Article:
There is no generic term for old-fashioned desks because there are a handful of them, each following a vintage style and function. Here is a list of old-fashioned desks and what they are called: 

  • Kneehole desk: Bureau Mazarin and Bureau a Gradin
  • Drop front desk: Butler’s desk; Escritoire
  • Small stand desks: Cheveret
  • Case desk: Davenport’s desk
  • Fall-front desk: Bargueño desk
  • Solid desk: Partner’s desk
  • Slant-front desk
  • Wooton desk
  • Bonheur Du Jour
  • Carlton house desk
  • Fire screen desk
  • Liseuse desk
  • Plantation desk
  • Spinet desk
  • Tambour desk
  • Typewriter desk

Should your desk face the wall?

It is not required but it is very practical. One is that having a desk facing the well eliminates distractions, helping you to function and work more efficiently. However, on the downside, it could make the workstation feel cramped-up and claustrophobic. The best way to position a desk is by considering your work pace and work habits. 

Is a standing desk worth it?

Health and posture wise, yes, standing desks are worth it. This type of desk is a response for sedentary working and extended hours of slouching.

It offers mobility, free movement and working while, well, standing. We could benefit a lot from these features so it is practical to invest on standing desks especially that they come in different configurations. 

What size is an executive desk?

As per rule of thumb, executive desks have a dimension of 60x30x30-inches. Nonetheless, depending on the size of your room and the nature of work that you have, executive desks are also customizable.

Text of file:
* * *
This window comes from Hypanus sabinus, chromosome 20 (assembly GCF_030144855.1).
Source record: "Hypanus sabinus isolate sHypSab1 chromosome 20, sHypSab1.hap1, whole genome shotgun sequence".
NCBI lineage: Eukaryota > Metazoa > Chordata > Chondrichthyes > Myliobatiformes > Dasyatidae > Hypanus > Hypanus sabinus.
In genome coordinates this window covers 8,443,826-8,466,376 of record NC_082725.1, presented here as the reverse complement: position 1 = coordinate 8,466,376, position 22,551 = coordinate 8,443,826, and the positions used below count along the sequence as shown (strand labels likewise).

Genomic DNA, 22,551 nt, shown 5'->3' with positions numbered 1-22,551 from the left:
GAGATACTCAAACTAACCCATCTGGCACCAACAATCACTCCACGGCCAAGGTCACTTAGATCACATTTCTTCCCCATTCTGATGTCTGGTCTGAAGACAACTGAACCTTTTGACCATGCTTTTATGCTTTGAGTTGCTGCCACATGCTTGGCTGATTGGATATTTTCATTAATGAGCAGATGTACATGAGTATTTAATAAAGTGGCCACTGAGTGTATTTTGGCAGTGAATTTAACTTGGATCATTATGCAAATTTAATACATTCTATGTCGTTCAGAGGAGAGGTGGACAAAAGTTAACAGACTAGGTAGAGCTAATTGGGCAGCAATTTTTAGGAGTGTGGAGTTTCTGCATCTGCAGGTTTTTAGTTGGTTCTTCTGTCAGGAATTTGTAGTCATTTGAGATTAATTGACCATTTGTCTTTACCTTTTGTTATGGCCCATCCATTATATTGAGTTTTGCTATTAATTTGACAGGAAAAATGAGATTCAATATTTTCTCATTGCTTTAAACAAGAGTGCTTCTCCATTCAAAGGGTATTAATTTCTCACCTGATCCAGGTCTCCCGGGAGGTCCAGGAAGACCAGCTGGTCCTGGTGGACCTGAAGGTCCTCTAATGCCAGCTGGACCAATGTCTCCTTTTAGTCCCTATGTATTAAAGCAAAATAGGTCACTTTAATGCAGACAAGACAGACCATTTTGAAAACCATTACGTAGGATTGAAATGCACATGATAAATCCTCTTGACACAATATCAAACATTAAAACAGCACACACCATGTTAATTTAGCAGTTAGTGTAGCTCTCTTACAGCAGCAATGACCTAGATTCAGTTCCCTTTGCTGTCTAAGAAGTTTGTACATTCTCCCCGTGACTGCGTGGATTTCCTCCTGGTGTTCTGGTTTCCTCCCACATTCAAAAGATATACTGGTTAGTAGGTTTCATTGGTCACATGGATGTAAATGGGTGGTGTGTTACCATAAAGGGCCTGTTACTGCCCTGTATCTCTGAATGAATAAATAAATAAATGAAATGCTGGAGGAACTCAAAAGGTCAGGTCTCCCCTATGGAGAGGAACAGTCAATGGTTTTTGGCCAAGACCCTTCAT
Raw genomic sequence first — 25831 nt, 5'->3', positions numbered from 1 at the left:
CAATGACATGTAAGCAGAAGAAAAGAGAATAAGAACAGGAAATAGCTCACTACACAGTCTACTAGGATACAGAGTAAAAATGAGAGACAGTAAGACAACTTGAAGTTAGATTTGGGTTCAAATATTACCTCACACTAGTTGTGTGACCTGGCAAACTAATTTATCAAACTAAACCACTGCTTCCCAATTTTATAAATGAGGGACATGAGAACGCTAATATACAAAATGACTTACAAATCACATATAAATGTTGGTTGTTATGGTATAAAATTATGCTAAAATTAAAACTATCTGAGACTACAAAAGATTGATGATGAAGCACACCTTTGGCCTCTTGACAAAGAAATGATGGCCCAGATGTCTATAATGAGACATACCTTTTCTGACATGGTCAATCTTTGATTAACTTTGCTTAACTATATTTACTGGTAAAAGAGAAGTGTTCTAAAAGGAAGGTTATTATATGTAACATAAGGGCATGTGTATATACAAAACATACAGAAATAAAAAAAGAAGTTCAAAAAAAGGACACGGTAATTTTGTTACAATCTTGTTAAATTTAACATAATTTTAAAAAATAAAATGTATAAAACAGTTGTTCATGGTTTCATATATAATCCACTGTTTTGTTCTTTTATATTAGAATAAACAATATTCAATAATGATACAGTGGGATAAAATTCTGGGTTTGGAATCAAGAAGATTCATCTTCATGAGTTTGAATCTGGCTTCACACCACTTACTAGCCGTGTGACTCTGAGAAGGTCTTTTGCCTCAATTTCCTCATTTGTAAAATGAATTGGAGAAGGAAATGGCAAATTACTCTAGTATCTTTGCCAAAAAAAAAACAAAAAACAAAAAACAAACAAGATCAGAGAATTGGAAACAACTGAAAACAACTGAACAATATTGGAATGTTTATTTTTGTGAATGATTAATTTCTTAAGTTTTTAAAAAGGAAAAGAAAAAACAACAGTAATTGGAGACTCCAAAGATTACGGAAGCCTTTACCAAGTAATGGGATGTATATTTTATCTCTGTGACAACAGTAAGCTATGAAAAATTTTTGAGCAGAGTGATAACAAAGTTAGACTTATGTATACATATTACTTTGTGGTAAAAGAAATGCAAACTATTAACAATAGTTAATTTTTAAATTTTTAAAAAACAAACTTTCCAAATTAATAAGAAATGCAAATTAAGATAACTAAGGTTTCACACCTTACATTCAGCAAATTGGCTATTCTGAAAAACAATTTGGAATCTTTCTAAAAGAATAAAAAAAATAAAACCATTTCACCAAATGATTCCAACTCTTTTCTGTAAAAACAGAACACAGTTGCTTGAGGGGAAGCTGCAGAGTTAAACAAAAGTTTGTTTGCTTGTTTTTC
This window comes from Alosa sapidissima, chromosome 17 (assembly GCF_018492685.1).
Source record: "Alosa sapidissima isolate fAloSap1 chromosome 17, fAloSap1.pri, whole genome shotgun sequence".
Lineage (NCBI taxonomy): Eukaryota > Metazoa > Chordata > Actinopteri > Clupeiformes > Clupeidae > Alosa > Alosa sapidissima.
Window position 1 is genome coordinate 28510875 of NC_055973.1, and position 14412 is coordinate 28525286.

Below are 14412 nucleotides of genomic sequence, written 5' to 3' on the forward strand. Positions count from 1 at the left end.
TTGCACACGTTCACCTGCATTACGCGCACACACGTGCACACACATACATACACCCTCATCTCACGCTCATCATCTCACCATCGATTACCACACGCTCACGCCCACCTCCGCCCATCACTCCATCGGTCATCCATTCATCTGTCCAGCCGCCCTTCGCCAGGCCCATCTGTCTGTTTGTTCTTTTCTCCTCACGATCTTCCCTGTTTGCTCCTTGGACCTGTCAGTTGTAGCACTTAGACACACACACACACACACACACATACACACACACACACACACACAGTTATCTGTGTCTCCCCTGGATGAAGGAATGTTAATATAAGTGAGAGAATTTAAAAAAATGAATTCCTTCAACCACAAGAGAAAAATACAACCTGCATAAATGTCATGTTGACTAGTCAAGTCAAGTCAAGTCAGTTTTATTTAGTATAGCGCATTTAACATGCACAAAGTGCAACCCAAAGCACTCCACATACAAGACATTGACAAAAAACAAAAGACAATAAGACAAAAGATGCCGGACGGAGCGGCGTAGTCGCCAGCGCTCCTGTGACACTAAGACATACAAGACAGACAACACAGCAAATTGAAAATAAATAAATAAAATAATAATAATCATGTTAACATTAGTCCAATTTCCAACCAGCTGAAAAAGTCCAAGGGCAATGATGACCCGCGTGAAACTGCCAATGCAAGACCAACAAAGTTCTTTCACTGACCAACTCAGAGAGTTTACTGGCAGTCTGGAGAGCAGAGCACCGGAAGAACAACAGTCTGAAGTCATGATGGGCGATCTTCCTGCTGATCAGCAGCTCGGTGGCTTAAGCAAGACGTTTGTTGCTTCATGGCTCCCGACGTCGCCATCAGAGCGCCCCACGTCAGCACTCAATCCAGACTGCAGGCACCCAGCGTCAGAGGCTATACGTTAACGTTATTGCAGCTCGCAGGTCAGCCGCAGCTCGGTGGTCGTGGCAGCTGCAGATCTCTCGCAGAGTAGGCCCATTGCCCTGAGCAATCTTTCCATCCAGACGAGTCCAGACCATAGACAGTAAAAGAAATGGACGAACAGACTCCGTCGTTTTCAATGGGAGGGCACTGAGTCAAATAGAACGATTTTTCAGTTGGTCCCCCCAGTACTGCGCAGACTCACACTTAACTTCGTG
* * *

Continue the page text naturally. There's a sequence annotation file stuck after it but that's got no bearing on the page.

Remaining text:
What is the height of a typical desk?

Globally, the standard height recommended for desks would be at 28-30-inches tall. Kids desks on the other hand are at 18-24-inches in height. These height standards are tested to give a good reach to the work surface and ample height for us to achieve a comfortable working condition. 

How much space do you need behind a desk for a chair?

Relative to the standard floor space given to desks which is 42 square feet, the space you need to position a chair behind the desk must be around 20-30-inches. For more space clearance and ease in movement, consider 30-inches and beyond. 

What are the common desk shapes? 

Given the fact that desks are more commonly used for offices, bedrooms, and schools, the most common desk shapes would still be square and rectangular. But with streamline work and more ergonomic purposes, the emergence of L-shaped and U-shaped desks are now also very common. 

What is the best wood to use for desks? 

If you are embarking on DIY wood desks, you should consider using cherry, Maplewood, elm, cedar wood, and rosewood. And if these wood materials are not available, you can always go for cheaper alternatives which include particleboard, plywood, and MDF.

Can desks be painted? 

As with other pieces of furniture, yes, desks can be painted. Some require more sanding and priming, however. The best type of paint used in desks and furniture would be oil-based paints and other specialty paints. Depending on the material of your desk, always ask the hardware of recommended paints to use to get the optimum aesthetic look. 

Related: 26+ Different Types Of Dressers: Materials & Styles (Buying Guide)

Conclusion

We have revealed here that when it comes to desks, nothing is generic. Depending on your floor space, needs, and function, you can find a desk type that fits your preference. From standard work desks, computer desks, to something more aesthetic and vintage, you can incorporate various desk types in your home for whatever purpose. 

With what we have covered here, there should be no shortage of desk choice for you. Just opt for the one whose function would be well maximized for your needs.